Joe and Anthony Russo are Marvel’s favorite directors. The brothers have teamed up on four comic-book adventures and have arguably done more than any other filmmakers to shape the trajectory of Earth’s Mightiest Heroes.
The Russos began their run with 2014’s “Captain America: The Winter Soldier” and oversaw last summer’s smash hit “Captain America: Civil War.” They’re sliding behind the camera on next year’s “Avengers: Infinity War,” which will introduce the Guardians of the Galaxy to the world of Iron Man and Hulk. The brothers also have been tapped to run point on a yet untitled Avengers movie scheduled to hit theaters in 2019. The Russos took a break from shooting to talk about the political messages of their films, their love of “Star Wars” and how they avoid sibling rivalry.
Do your comic-book films comment on real-world issues?
Joe: My brother and I are politically minded guys. We’re all impacted by what’s going on every day in the world. Heroes are a way to remove yourself from what may be difficult concepts to talk about in your life. They’re a way to get some distance and have an experience in a theater where you’re confronting those issues in a way that’s safer for your psyche.
Anthony: In “Winter Soldier” we were thinking about the surveillance state. In “Civil War” our heroes had to decide, is it better to allow themselves to be monitored and controlled by the government or to disband and not let that happen? It’s a theme that just keeps expanding. You’ll find that “Infinity War” and the still untitled Avengers movie deal with much larger issues. They move beyond the politics. Those stories were specifically about Captain America, and he’s a guy that wears a flag on his shield. We can’t help but address current American issues with him. “Infinity War” deals with much deeper, more universal and more profound themes of fate and destiny and the essence of what it means to be a hero.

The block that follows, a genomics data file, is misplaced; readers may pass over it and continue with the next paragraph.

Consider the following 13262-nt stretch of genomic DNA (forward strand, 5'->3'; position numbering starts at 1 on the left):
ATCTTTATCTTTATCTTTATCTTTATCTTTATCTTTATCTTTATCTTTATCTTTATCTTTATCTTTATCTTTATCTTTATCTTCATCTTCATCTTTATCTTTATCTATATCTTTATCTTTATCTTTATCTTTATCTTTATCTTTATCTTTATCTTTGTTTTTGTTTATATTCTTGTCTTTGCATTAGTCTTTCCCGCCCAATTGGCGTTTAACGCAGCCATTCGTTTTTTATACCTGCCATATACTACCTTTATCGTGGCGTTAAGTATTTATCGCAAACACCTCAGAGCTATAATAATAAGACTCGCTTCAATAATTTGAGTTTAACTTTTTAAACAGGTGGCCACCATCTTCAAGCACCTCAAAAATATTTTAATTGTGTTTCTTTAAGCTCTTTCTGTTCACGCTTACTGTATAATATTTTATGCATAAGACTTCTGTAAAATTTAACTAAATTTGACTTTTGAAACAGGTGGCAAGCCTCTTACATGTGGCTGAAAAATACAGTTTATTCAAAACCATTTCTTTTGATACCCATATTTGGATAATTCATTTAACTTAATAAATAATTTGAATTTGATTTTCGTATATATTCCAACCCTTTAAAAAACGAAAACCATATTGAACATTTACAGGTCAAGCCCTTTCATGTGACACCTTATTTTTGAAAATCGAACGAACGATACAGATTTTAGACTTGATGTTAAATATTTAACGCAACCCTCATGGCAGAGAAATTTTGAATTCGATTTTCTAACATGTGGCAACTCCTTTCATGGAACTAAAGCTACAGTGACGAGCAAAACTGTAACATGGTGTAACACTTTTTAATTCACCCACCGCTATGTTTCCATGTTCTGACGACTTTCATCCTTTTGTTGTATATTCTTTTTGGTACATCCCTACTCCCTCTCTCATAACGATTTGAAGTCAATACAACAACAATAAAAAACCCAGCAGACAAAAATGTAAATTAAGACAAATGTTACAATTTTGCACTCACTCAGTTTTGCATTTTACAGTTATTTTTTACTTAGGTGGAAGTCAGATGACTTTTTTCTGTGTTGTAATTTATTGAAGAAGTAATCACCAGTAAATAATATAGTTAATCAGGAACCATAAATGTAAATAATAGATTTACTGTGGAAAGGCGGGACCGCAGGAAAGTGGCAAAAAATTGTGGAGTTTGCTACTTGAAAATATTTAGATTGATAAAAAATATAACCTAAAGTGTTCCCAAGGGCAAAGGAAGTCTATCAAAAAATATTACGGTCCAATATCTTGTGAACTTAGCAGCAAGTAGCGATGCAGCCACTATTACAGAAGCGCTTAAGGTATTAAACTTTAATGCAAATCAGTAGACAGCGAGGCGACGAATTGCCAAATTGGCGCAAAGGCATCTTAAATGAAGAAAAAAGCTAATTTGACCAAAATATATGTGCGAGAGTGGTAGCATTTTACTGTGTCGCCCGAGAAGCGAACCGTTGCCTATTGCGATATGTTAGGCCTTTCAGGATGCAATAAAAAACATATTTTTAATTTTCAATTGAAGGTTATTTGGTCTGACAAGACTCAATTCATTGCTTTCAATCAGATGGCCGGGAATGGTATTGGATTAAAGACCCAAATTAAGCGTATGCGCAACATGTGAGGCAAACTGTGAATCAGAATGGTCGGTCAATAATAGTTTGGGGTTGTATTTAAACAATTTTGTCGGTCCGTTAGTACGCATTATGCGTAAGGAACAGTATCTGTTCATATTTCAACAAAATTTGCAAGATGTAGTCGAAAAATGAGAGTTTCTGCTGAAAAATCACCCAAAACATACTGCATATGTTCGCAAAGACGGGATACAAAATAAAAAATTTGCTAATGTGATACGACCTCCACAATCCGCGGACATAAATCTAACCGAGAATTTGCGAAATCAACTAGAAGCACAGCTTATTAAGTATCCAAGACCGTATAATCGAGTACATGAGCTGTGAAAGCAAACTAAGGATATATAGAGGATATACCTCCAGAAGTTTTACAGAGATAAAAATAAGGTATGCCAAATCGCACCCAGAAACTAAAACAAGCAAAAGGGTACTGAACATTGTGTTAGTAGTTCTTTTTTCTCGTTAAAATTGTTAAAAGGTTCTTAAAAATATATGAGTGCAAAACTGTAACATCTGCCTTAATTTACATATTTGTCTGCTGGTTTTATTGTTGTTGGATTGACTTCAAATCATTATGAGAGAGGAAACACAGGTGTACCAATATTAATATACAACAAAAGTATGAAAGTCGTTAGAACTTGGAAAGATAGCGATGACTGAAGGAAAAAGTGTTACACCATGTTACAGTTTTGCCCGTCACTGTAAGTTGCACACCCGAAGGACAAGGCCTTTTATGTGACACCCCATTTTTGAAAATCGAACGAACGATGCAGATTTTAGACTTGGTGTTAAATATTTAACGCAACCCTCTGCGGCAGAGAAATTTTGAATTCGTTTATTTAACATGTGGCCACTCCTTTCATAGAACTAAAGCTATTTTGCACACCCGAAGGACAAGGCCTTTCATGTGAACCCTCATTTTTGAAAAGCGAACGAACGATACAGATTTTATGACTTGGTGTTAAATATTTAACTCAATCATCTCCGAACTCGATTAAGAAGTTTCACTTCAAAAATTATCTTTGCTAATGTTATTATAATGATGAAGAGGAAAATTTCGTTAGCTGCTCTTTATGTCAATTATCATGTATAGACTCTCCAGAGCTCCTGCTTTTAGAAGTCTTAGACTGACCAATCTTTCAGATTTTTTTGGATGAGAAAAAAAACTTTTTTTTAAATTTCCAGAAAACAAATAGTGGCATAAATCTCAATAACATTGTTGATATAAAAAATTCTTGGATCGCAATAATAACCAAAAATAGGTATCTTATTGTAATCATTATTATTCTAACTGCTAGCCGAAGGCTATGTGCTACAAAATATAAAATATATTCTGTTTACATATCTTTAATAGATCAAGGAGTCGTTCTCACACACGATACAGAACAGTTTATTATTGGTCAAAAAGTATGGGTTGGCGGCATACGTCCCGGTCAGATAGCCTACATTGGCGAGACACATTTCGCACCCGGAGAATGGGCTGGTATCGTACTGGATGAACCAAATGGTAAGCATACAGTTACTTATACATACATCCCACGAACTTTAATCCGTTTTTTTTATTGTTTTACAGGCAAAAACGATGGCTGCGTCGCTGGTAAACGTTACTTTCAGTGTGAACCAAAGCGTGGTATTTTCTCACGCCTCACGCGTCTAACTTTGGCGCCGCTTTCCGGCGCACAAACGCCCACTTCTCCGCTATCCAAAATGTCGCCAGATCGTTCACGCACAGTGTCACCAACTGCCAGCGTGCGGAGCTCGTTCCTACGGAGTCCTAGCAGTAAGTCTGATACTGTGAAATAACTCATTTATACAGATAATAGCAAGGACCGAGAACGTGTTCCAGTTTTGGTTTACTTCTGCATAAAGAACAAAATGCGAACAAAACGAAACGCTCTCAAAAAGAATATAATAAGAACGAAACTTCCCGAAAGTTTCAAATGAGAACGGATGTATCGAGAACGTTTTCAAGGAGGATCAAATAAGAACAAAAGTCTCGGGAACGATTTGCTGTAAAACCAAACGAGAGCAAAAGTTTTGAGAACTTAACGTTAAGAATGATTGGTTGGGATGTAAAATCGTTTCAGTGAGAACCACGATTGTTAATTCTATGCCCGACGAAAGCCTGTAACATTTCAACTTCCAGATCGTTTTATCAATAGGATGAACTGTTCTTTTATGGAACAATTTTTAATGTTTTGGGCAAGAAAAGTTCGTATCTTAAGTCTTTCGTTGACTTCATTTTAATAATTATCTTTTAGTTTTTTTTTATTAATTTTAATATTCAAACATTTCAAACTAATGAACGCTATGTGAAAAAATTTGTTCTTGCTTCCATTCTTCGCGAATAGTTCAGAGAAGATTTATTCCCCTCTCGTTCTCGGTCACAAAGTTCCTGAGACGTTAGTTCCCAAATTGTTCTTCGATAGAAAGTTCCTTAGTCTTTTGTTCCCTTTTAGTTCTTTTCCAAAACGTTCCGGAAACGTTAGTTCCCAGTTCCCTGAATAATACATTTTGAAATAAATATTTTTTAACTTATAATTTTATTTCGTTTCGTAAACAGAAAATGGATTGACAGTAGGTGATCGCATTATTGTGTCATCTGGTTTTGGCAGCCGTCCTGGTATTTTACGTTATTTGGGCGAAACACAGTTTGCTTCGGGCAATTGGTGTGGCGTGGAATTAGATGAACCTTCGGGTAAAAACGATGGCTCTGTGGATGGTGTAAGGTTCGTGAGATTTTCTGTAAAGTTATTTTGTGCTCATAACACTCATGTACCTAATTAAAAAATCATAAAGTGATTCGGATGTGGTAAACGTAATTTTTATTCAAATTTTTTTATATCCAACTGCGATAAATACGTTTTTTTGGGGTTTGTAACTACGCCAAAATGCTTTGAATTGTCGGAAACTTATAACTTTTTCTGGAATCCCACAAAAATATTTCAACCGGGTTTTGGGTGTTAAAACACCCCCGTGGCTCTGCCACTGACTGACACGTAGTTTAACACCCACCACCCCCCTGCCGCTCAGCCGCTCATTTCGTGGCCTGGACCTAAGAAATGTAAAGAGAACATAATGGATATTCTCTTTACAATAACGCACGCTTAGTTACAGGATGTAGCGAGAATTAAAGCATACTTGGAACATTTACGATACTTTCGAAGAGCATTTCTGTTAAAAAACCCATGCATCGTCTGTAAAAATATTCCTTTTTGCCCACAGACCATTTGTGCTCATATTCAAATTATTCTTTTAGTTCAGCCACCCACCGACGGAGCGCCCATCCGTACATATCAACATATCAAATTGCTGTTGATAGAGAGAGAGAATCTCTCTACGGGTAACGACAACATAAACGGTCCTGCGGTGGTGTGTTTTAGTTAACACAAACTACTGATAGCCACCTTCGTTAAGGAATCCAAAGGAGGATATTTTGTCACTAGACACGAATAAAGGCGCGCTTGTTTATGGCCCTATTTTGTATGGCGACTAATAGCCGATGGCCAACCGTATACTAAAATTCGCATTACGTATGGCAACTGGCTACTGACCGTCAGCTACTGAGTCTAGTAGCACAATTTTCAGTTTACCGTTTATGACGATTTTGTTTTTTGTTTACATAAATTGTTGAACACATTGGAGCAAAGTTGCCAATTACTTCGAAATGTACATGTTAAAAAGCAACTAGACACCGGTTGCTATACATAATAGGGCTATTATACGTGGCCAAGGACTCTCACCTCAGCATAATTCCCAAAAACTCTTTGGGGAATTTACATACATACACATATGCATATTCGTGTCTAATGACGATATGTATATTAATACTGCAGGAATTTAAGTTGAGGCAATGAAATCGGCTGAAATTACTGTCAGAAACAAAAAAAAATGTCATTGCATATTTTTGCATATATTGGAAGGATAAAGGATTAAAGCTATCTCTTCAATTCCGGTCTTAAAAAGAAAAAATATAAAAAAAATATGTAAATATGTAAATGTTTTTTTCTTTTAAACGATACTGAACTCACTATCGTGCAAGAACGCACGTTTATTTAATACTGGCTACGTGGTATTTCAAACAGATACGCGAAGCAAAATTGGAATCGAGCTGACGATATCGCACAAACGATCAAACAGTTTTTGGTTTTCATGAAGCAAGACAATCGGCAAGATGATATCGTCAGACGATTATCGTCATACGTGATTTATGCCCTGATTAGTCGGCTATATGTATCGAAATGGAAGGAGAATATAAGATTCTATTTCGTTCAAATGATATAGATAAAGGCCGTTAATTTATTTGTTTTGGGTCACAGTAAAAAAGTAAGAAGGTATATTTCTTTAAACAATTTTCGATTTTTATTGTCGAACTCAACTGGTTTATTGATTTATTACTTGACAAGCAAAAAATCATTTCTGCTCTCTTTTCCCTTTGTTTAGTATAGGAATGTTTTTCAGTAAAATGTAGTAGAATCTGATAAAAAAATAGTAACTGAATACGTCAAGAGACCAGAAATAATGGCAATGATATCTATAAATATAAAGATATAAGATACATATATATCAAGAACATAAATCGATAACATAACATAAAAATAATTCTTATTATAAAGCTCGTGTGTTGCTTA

The Avengers keep adding members. Is it hard to tell a concise story when the cast keeps getting bigger?
Joe: We’ve always been really drawn to the idea of ensemble storytelling. These movies just bring that to the nth degree. It’s sort of “How do you hold a stable narrative together when you have all these points of view?”
You have said that “Infinity War” and the untitled Avengers movie will serve as an end to a part of the Marvel Cinematic Universe. What do you mean?
Anthony: If the first “Iron Man” movie were the first chapter of a book that would be written over 10 years and 22 films, these two movies are the final chapters of that book. Of course, there will be other books written.
Joe: The [Marvel Cinematic Universe] will go on after these films, but there are many ways in which these films are a culmination and completion of one road.
Would you be interested in directing a “Star Wars” movie?
Joe: I sat in a theater when I was 11 years old and watched “The Empire Strikes Back” from 10 in the morning until 10 at night the day it came out. To say we’re obsessed with “Star Wars” is an understatement. We’d absolutely love to do a “Star Wars” film.
How do you work together as brothers?
Anthony: People always say, “Oh, I’d love to work with my sibling,” or “My God, I could never work with my sibling.” It was just a natural process for us. We started collaborating on our first films and it evolved. We have a passion for film that we shared as we were growing up.
Who yells “Cut!”?
Joe: Whoever has more energy.
What superpower would you want to have?
Anthony: We’re in the midst of making two of the biggest films ever back-to-back. If we had the power to both go without sleep for the next year and a half, that would be amazing.
Did you see “Wonder Woman”?
Joe: We both enjoyed it tremendously. Ant’s son, Julian, exclaimed at the end of the movie that Marvel better watch out.